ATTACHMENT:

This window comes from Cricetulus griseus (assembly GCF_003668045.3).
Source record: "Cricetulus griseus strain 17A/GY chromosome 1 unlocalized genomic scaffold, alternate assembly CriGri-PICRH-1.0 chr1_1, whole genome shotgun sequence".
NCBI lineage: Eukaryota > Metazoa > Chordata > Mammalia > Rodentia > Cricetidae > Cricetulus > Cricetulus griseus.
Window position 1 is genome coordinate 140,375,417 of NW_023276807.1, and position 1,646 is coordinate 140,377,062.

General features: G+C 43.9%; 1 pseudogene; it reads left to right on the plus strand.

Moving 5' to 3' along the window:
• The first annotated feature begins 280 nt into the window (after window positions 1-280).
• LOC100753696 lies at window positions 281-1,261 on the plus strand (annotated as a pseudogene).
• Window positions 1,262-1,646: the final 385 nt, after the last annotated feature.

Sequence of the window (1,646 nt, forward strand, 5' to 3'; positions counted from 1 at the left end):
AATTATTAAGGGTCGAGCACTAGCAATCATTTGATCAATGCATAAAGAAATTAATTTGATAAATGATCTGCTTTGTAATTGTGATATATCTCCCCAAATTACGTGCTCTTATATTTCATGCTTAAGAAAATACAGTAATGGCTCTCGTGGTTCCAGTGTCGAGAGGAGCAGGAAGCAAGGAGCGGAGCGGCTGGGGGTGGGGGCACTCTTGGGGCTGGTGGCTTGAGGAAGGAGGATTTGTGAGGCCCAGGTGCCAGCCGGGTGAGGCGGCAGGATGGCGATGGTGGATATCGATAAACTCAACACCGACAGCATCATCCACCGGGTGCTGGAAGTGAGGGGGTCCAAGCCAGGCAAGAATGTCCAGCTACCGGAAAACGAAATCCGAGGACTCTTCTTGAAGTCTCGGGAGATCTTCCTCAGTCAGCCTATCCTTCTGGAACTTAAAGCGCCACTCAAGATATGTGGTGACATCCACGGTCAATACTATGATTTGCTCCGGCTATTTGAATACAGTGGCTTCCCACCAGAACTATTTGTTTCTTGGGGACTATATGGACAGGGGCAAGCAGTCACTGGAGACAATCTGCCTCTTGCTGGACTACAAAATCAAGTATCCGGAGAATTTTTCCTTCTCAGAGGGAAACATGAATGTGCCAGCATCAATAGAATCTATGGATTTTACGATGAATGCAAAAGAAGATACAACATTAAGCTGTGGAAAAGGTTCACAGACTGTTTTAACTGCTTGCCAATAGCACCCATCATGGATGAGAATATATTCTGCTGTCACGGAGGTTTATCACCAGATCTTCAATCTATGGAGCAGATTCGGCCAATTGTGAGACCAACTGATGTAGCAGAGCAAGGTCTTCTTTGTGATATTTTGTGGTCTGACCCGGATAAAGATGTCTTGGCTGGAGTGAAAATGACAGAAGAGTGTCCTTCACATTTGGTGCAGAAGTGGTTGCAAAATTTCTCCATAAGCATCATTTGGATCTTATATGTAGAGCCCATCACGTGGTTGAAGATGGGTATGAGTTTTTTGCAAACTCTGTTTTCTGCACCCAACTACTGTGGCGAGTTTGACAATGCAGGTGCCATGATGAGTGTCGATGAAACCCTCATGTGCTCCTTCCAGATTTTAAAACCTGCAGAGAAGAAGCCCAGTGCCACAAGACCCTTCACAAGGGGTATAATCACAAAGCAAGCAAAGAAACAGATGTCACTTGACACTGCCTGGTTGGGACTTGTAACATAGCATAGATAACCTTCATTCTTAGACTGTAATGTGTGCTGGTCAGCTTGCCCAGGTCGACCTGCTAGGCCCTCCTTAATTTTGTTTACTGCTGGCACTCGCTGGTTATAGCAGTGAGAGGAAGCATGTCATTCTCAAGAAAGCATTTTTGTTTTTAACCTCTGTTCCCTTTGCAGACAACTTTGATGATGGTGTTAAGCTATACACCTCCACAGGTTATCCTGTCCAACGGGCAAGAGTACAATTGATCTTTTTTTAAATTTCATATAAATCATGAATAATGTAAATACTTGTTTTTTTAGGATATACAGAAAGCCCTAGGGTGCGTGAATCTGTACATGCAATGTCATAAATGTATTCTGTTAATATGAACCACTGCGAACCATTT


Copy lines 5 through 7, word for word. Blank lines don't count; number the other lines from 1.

General features: G+C 43.9%; 1 pseudogene; it reads left to right on the plus strand.

Moving 5' to 3' along the window:
• The first annotated feature begins 280 nt into the window (after window positions 1-280).